Salmon Weir Pedestrian and Cycle Bridge to open in coming weeks
By Nykole King
The Salmon Weir Pedestrian and Cycle Bridge is in the final stage of completion, according to the Galway City Council.
The bridge will provide pedestrians and cyclists a safer route uninterrupted from motorists. It is located just south of the existing Salmon Weir Bridge.
This is the first river crossing infrastructure project in Galway City in 30 years.
Galway City Council said the project reached a milestone earlier this week. Newtownsmith Road was reopened with a newly paved stone surface.
Some Galwegians have expressed positive reactions with the new structure set to open in the coming weeks.
Bronwyn has lived in Galway for eight years. She crosses the old Salmon Weir at least twice a week.
Bronwyn said that the pedestrian bridge is “long needed,” and that she said she will likely use it more because she will feel safer crossing without the risk of being struck by a motorist.
“It’s very dangerous to cross this bridge all the time because of the traffic. It’s good to have a separate bridge,” said Bronwyn.
Richard is from Galway and he crosses the Corrib twice a day on his route to work. But he said that this will make a “huge” difference for him.
“This gets really congested in the summer with tourism. Also, if I have my bike (the current Salmon Weir Bridge) is a particularly unfriendly road to cycle on,” said Richard.
Although unfriendly, Richard said that the reoccurring traffic jams on the current Salmon Weir mean he never really feels unsafe while traffic is at a standstill. However, having the dedicated route to pedestrians and cyclists means he will have a quicker commute.
Council said the new infrastructure is a “unique” project because it crosses three separate watercourses: Persse’s Distillery River, River Corrib and Friar’s River Canal.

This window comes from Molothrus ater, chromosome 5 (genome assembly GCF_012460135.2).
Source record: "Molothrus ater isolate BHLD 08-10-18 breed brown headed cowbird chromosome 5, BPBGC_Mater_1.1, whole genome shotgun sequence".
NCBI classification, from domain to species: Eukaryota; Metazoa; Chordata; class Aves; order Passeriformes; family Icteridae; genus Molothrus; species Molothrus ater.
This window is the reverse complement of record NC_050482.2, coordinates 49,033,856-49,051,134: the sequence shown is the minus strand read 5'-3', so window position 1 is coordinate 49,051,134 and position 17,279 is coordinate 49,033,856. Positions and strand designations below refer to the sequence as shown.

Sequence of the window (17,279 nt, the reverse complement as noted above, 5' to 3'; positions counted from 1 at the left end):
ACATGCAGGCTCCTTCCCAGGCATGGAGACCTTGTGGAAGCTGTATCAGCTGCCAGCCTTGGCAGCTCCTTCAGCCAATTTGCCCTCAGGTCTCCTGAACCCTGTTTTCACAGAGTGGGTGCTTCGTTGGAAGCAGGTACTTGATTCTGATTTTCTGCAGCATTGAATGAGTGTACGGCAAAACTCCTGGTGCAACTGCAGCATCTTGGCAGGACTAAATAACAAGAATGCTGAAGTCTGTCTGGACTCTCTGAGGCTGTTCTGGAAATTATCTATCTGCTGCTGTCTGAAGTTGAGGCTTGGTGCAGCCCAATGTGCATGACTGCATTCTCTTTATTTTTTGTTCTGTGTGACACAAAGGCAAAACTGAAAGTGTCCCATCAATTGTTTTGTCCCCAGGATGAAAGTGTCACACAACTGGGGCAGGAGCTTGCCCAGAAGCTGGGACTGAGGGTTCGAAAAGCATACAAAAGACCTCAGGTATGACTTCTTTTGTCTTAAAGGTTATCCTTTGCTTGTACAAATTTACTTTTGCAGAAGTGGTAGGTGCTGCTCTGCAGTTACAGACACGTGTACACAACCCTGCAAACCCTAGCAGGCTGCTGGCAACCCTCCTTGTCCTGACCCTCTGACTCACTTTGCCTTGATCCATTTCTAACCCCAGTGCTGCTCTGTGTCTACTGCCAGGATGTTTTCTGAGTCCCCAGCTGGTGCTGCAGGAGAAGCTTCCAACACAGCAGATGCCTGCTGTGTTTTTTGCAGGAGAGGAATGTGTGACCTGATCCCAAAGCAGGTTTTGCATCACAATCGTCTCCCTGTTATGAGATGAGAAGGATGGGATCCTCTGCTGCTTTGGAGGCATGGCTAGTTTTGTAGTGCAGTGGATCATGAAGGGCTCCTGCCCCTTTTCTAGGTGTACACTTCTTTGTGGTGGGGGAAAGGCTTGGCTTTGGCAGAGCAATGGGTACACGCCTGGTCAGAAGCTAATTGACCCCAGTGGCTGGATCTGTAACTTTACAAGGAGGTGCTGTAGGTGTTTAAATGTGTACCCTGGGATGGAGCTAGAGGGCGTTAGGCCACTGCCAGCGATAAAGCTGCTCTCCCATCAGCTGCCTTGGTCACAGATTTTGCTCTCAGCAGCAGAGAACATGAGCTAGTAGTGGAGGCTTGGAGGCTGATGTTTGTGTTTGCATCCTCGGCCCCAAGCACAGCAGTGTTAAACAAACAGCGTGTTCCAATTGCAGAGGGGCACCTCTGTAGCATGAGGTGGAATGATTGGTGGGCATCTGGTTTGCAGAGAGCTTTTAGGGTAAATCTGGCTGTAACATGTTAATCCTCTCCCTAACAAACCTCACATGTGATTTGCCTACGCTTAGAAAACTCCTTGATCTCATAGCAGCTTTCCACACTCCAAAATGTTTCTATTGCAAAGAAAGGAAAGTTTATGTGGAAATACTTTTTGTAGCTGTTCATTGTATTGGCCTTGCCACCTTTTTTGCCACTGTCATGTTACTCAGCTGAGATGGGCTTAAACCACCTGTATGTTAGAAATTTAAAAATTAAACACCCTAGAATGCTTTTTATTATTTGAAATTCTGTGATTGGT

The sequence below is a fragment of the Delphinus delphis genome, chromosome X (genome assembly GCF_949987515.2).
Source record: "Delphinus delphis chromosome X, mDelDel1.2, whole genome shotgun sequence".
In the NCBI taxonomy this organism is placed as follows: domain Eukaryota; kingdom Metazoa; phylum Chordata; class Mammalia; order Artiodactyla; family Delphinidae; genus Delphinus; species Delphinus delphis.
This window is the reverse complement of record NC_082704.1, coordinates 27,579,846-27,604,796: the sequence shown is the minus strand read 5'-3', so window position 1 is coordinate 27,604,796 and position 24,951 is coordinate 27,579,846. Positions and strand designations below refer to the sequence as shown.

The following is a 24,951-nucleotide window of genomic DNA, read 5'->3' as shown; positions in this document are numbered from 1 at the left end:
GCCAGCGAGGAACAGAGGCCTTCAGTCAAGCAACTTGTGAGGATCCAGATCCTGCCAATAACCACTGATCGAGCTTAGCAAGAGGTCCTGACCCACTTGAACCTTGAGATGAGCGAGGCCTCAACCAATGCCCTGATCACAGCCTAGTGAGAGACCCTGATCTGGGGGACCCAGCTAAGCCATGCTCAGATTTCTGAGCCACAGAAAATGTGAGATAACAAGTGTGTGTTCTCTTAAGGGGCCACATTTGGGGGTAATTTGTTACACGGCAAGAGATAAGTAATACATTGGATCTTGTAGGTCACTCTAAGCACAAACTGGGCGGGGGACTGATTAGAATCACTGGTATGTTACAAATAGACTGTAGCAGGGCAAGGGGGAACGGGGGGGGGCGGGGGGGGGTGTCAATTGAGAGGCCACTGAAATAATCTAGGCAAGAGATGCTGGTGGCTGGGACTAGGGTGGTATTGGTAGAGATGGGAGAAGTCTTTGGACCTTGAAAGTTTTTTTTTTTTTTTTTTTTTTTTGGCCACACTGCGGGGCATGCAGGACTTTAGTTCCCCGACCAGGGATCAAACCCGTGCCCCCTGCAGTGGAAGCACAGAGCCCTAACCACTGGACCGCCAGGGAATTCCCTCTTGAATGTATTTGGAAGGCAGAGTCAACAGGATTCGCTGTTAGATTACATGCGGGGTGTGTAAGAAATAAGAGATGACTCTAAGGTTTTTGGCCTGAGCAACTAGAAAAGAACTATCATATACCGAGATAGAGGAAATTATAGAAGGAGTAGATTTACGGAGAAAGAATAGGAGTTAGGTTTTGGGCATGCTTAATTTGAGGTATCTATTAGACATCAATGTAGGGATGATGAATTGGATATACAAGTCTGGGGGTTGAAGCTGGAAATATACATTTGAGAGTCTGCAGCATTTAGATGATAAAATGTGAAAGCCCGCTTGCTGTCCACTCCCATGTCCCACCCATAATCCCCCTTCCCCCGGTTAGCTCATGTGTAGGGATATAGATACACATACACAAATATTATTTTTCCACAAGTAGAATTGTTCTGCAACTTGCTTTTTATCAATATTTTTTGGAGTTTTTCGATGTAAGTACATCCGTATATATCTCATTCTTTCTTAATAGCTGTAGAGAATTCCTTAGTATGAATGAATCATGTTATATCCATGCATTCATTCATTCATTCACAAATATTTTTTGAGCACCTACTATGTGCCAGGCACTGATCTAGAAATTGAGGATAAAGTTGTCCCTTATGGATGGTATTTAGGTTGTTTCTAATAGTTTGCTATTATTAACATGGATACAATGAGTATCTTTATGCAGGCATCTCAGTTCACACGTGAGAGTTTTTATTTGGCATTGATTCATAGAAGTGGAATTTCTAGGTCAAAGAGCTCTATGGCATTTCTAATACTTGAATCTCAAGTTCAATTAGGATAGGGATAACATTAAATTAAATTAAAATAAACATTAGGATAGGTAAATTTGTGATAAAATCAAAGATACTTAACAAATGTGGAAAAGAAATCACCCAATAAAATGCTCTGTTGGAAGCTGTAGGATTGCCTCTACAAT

Another key milestone has been achieved on the construction of the Salmon Weir Pedestrian and Cycle Bridge with the reopening yesterday of the Newtownsmith Road, with a new stone paved surface making it more appeasing to pedestrians and improving the public realm. pic.twitter.com/Aic7GGh4pX— Galway City Council (@GalwayCityCo) April 4, 2023
It is named after the existing Salmon Weir Bridge currently connecting the University Road in front of the Galway Cathedral to the city centre.
This infrastructure project is funded by the National Transport Authority and the European Regional Development Fund.
The steel and aluminum bridge has an irregular design. It was purposefully built to resemble the shape of a fish with tampering ends similar to the shape of a fish.
Planning documents show that the length will span 55 metres. Moreover, the most narrow part will be 5.5 metres and the widest part in the centre of the bridge will be 9.6 metres.
There is a spine beam running down the centre of the bridge with bench seating for views towards the north and south of the River Corrib. In addition, embedding into the handrail swill be low energy LED lighting.